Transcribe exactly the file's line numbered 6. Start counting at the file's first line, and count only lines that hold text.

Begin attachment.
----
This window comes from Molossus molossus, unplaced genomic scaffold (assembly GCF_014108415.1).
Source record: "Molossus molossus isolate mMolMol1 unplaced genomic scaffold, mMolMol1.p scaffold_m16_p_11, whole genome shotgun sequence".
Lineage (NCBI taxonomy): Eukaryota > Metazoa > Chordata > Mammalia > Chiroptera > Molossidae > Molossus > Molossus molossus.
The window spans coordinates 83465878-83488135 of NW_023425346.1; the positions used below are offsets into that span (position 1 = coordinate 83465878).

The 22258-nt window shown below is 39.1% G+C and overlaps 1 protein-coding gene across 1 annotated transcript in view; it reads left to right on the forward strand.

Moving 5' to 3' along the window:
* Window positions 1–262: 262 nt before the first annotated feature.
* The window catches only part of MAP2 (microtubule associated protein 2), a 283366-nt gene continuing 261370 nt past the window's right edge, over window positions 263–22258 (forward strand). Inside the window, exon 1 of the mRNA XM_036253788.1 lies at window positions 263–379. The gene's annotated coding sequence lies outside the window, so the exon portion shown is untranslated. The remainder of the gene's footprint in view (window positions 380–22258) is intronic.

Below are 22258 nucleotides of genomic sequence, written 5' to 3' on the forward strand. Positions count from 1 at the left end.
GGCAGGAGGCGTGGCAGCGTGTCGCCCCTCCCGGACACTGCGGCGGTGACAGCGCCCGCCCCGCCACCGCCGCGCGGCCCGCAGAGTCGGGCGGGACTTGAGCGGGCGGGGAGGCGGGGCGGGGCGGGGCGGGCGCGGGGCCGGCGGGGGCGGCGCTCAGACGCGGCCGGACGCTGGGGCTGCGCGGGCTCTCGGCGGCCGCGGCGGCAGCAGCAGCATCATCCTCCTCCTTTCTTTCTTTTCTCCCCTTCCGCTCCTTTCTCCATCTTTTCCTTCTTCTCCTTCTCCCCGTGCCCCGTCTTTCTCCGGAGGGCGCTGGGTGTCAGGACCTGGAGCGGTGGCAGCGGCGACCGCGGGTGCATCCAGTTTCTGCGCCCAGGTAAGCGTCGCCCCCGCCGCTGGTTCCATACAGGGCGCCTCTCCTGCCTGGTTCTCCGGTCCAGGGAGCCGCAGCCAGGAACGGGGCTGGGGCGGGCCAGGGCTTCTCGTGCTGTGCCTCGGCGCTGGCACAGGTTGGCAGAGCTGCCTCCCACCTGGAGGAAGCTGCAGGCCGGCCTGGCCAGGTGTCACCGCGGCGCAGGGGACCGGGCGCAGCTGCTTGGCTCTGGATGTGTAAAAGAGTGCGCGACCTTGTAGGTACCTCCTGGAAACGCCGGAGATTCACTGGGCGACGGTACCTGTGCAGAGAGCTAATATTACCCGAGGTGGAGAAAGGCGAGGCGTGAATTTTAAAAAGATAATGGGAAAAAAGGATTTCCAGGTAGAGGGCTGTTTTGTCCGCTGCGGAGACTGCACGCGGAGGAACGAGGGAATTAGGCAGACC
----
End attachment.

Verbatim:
Moving 5' to 3' along the window: